PARIS, France — Bandana Tewari has made a name for herself as one of the fashion industry's smartest commentators. As fashion features director of Vogue India, she has quickly become the go-to source for anyone who wants to learn about the country's rapidly evolving luxury market. Recently, she was named to Industrie magazine's Fashion Media A-list, alongside other leading fashion commentators including Cathy Horyn, Tim Blanks and Suzy Menkes.
So, I am delighted to reveal that Bandana Tewari will pen a regular column for The Business of Fashion, offering her unique perspective on the Indian luxury market, starting with this interview originally conducted for Industrie.
I sat down with Bandana in between shows during Paris Fashion Week in September to talk about India’s fast growing fashion market, tailoring luxury products to Indian sensibilities, the power of Bollywood and wearing Tarun Tahiliani saris with Manolo Blahniks.
BoF: How would you describe your point of view on fashion, your angle?
BT: Every time someone asks, ‘How do I become a fashion journalist?’ I say, ‘Forget fashion.’ You’ve got to be a social anthropologist first. That for me is the hook. I don’t think I could think of fashion in a uni-linear way. Fashion is like a fantastic hydra-headed monster that is influenced by everything around us – pop culture, state of the economy, global warming, you name it. I can only understand fashion in this holistic way.
BoF: You’ve been working in fashion for eight years now, and India has gone through a massive change in that time. Can you tell us what you’ve observed as India has become part of global fashion culture?
BT: In India everything happened so quickly. In the first phase, when fashion became corporatised and institutionalised into Fashion Weeks, it started off being very Indian. Then the media cried foul: ‘No one’s wearing just these traditional clothes – what are these Indian designers doing?!’ And then suddenly everyone was into – what I think is a reductionist Indian fashion term – ‘fusion-fashion’, as in Indo-Western fusion, which was basically Western silhouettes with dollops of very ethnic nuances and motifs. We were following all the clichés that we punish the rest of the world for using on us. A nice little jacket but paisleyed to death, you know? Or skirts that were too embellished.
BoF: But today, Indian fashion has morphed into something more defined.
BT: The third stage of fashion in India was the period when we reconciled ourselves to the fact that there is a certain DNA that cannot be taken out of the country. We do have a forte that lies in handicraft, in decorative arts, in embellishments, in technique. But what designers started doing was to not use them literally: they took little bits of it and used it in fluid silhouettes. And then we had beautiful collections from designers like Sabyasachi Mukherjee, Anamika Khanna, Varun Bahl, Savio, James Ferreira. They brought this very coherent vision of India, which unfortunately I feel the Western world still hasn’t seen or utilised.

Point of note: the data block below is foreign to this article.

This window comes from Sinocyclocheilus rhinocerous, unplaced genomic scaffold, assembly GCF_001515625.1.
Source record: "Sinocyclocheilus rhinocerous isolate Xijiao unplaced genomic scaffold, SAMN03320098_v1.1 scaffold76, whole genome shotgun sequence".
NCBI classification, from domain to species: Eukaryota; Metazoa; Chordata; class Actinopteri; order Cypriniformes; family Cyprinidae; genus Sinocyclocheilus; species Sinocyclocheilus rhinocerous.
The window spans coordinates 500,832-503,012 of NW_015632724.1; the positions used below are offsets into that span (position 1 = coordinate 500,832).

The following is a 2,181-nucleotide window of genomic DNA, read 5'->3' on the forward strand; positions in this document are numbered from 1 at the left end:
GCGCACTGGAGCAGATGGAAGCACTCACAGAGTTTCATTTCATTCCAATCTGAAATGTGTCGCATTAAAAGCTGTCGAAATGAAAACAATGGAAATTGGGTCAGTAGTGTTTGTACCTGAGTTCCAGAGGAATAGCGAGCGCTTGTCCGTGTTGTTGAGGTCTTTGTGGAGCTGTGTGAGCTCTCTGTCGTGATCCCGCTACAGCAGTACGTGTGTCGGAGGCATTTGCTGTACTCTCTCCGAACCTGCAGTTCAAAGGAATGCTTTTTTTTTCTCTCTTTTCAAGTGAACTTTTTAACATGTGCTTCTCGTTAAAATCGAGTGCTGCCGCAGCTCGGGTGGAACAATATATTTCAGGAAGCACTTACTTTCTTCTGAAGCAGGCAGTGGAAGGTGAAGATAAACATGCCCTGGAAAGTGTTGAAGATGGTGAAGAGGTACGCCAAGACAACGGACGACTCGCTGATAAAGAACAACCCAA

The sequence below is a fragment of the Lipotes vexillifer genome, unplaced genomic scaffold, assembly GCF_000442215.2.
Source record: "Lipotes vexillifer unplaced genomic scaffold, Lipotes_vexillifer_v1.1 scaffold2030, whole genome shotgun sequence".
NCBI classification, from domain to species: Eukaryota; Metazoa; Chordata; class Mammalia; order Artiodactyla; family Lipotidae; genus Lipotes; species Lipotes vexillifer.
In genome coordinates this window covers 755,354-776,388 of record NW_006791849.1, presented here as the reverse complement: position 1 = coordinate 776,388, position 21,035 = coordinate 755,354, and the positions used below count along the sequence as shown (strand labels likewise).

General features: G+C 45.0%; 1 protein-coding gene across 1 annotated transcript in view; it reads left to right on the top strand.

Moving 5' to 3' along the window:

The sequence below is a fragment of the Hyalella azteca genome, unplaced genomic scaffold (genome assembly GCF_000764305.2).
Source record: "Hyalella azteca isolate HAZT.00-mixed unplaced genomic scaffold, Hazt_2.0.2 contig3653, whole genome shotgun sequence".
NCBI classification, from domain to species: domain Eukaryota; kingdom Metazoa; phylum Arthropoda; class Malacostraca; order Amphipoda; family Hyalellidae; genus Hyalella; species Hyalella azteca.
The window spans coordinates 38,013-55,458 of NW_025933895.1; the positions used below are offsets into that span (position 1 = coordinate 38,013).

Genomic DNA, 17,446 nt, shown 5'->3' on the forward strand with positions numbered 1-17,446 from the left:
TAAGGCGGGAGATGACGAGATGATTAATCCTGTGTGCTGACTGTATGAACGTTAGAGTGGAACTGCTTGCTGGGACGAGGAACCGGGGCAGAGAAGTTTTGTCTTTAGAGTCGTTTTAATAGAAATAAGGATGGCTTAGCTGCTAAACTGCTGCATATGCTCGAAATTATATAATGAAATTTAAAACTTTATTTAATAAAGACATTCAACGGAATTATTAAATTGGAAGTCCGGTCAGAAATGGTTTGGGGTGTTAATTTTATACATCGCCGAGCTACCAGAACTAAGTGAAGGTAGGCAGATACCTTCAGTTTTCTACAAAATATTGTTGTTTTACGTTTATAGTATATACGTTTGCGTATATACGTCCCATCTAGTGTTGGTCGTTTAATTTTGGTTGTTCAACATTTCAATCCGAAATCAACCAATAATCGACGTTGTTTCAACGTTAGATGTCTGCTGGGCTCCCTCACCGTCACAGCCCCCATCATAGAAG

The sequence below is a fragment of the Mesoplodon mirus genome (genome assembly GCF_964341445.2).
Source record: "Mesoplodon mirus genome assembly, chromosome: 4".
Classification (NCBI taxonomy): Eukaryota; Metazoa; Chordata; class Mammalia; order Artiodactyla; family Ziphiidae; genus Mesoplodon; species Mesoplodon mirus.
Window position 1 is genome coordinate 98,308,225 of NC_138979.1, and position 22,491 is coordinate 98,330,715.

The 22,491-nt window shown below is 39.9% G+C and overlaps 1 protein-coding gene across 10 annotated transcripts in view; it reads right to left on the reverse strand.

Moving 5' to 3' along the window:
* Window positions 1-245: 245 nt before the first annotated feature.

BoF: What do you mean?
BT: Well, here we are at Paris Fashion Week for spring/summer 2012. I look around me there are events promoting all young emerging designers from London. I’ve just come back from a CFDA presentation of American designers. Then, you have the Koreans in ‘Seoul to Soul’ in the Museum of Decorative Arts. It’s phenomenal how much support different countries are offering to these designers. When I went to ‘Seoul to Soul’ I thought, ‘We now need to’ – and I’m definitely going to spearhead this –‘get five, six Indian designers to have a platform like this, where we, as Vogue India perhaps, can support it.’ I saw the emerging talent, and we are no less accomplished.
BoF: But we’ve been through this phase where Sabyasachi and Ashish N Soni were showing in New York and Manish Arora was showing in London. And it seems to me that, except for Manish Arora, most Indian designers have gone back to refocus on the Indian market.
BT: Well we’re at the stage where a top Indian designer like Sabyasachi Mukherjee can sell a garment for the same price as a couture dress by Dior and conclude, ‘I know my forte lies in doing Indian clothes for Indian people and catering to a market that is worth close to 11, 12 billion US dollars per annum’ – which is the Indian wedding industry. Some designers are like Manish, who [has shown] his first collection for Paco Rabanne: he’s very clear he wants to make it in the international arena. But other designers have decided their marketing focus is in India, and they are doing phenomenally well in their own country.
BoF: And maybe that makes sense. Because some global brands have failed to understand that the Indian market requires a really tailored offering.
BT: Absolutely. Not just tailored, but you have to understand India in terms of its spending power and when that money is spent. In a certain month you’re not supposed to be ostentatious, so forget about any grand opening in that month. You have to do full research of the rituals of India. Come August, September and right up to February, it’s the wedding season. It’s also the season with all the top festivals, Diwali, the festival of lights, where money is spent, buying for others and for yourself.
BoF: Do you think global brands are starting to understand this?